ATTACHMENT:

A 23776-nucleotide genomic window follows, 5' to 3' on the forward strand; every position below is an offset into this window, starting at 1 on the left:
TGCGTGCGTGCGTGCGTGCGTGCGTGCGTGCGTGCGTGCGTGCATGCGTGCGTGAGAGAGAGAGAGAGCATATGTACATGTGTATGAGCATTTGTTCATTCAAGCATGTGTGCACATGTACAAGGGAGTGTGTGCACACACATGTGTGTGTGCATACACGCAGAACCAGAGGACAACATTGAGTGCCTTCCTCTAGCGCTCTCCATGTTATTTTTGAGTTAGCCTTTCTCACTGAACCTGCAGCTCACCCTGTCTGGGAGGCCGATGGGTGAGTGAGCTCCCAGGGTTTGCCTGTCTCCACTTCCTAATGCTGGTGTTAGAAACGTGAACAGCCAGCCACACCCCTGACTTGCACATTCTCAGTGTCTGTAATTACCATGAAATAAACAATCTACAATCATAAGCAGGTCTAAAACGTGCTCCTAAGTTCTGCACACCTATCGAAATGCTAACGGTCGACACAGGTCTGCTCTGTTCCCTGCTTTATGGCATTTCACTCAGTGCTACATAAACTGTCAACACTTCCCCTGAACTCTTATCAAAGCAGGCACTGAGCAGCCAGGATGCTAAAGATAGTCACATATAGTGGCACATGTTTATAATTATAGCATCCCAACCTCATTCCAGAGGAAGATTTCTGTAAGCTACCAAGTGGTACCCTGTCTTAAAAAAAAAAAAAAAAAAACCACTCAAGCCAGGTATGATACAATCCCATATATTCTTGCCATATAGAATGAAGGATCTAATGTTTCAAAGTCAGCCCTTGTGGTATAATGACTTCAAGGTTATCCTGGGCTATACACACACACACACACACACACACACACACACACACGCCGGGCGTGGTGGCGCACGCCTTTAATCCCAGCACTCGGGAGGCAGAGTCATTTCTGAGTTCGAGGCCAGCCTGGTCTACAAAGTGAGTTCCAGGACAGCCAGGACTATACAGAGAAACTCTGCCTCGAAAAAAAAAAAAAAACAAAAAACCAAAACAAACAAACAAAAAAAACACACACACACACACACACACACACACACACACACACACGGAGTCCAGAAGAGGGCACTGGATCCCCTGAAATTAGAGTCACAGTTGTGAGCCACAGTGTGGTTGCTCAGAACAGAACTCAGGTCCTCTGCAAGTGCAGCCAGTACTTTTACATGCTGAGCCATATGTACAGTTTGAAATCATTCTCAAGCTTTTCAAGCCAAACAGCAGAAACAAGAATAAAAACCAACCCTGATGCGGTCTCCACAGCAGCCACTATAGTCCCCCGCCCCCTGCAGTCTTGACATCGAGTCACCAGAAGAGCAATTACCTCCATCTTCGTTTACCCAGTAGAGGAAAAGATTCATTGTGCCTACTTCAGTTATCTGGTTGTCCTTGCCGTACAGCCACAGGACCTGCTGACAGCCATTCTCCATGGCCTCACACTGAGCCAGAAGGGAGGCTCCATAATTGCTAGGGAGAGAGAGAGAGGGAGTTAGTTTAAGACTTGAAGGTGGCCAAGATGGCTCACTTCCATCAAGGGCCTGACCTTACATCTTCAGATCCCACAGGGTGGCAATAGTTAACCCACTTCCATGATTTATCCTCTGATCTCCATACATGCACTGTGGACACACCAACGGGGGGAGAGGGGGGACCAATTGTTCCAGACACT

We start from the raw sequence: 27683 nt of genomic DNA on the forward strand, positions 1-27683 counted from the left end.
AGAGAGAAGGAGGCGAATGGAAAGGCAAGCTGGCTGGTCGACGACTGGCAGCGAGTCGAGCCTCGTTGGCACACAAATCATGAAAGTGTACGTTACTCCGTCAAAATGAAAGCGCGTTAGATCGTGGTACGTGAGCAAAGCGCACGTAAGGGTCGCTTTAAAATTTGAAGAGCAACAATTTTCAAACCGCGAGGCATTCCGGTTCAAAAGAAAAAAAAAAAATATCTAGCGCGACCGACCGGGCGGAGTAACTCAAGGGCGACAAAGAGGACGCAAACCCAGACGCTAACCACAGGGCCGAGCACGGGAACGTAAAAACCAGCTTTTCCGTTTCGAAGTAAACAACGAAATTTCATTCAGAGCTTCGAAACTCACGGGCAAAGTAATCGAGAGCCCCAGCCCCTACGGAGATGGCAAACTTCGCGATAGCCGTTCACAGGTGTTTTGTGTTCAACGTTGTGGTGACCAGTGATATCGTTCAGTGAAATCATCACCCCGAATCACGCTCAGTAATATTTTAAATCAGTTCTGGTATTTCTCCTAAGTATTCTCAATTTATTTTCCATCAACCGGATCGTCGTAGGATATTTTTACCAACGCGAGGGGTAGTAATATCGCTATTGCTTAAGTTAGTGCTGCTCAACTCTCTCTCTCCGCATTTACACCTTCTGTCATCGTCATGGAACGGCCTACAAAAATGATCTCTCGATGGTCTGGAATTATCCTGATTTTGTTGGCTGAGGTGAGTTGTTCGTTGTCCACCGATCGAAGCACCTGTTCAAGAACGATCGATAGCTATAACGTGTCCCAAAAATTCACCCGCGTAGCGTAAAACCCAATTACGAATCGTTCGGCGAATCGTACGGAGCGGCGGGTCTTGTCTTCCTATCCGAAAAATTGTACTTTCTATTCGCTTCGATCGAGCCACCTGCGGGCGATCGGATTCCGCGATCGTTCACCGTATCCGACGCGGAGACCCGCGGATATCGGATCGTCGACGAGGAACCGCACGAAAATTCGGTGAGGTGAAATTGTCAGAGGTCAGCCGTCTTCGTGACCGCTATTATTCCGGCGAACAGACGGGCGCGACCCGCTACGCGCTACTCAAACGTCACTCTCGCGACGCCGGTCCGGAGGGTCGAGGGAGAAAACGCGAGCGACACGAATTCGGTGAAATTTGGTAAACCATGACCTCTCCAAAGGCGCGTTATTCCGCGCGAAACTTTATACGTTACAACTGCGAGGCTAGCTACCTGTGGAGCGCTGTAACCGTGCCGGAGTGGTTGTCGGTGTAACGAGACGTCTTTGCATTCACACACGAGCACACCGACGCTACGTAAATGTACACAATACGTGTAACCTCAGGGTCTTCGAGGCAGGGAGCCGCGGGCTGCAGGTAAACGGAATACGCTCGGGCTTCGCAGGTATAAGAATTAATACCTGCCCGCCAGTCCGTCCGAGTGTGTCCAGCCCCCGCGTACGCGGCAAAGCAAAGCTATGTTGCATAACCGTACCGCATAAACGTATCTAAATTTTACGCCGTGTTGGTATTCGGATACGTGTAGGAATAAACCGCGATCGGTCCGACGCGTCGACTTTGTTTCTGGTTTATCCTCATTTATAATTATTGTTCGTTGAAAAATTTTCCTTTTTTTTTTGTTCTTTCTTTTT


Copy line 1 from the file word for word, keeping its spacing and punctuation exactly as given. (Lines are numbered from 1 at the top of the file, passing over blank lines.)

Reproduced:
A 23776-nucleotide genomic window follows, 5' to 3' on the forward strand; every position below is an offset into this window, starting at 1 on the left: